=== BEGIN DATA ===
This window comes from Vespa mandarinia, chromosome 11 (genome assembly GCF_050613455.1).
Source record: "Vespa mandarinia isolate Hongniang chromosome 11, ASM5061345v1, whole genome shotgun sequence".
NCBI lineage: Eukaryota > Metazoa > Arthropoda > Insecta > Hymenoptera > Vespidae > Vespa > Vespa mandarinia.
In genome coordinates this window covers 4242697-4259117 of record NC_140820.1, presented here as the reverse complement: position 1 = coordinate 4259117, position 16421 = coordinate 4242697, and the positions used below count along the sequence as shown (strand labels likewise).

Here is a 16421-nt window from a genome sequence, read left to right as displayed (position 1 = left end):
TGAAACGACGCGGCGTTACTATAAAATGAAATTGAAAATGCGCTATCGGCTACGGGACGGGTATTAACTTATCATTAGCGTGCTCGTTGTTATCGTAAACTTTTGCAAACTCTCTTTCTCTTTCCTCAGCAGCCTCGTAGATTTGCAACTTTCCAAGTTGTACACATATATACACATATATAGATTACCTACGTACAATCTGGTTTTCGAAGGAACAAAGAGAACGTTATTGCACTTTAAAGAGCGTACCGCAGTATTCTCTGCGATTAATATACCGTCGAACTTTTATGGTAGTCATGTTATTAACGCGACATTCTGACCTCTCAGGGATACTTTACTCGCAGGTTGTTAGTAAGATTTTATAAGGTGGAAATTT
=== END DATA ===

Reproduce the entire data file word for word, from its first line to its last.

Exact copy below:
This window comes from Vespa mandarinia, chromosome 11 (genome assembly GCF_050613455.1).
Source record: "Vespa mandarinia isolate Hongniang chromosome 11, ASM5061345v1, whole genome shotgun sequence".
NCBI lineage: Eukaryota > Metazoa > Arthropoda > Insecta > Hymenoptera > Vespidae > Vespa > Vespa mandarinia.
In genome coordinates this window covers 4242697-4259117 of record NC_140820.1, presented here as the reverse complement: position 1 = coordinate 4259117, position 16421 = coordinate 4242697, and the positions used below count along the sequence as shown (strand labels likewise).

Here is a 16421-nt window from a genome sequence, read left to right as displayed (position 1 = left end):
TGAAACGACGCGGCGTTACTATAAAATGAAATTGAAAATGCGCTATCGGCTACGGGACGGGTATTAACTTATCATTAGCGTGCTCGTTGTTATCGTAAACTTTTGCAAACTCTCTTTCTCTTTCCTCAGCAGCCTCGTAGATTTGCAACTTTCCAAGTTGTACACATATATACACATATATAGATTACCTACGTACAATCTGGTTTTCGAAGGAACAAAGAGAACGTTATTGCACTTTAAAGAGCGTACCGCAGTATTCTCTGCGATTAATATACCGTCGAACTTTTATGGTAGTCATGTTATTAACGCGACATTCTGACCTCTCAGGGATACTTTACTCGCAGGTTGTTAGTAAGATTTTATAAGGTGGAAATTT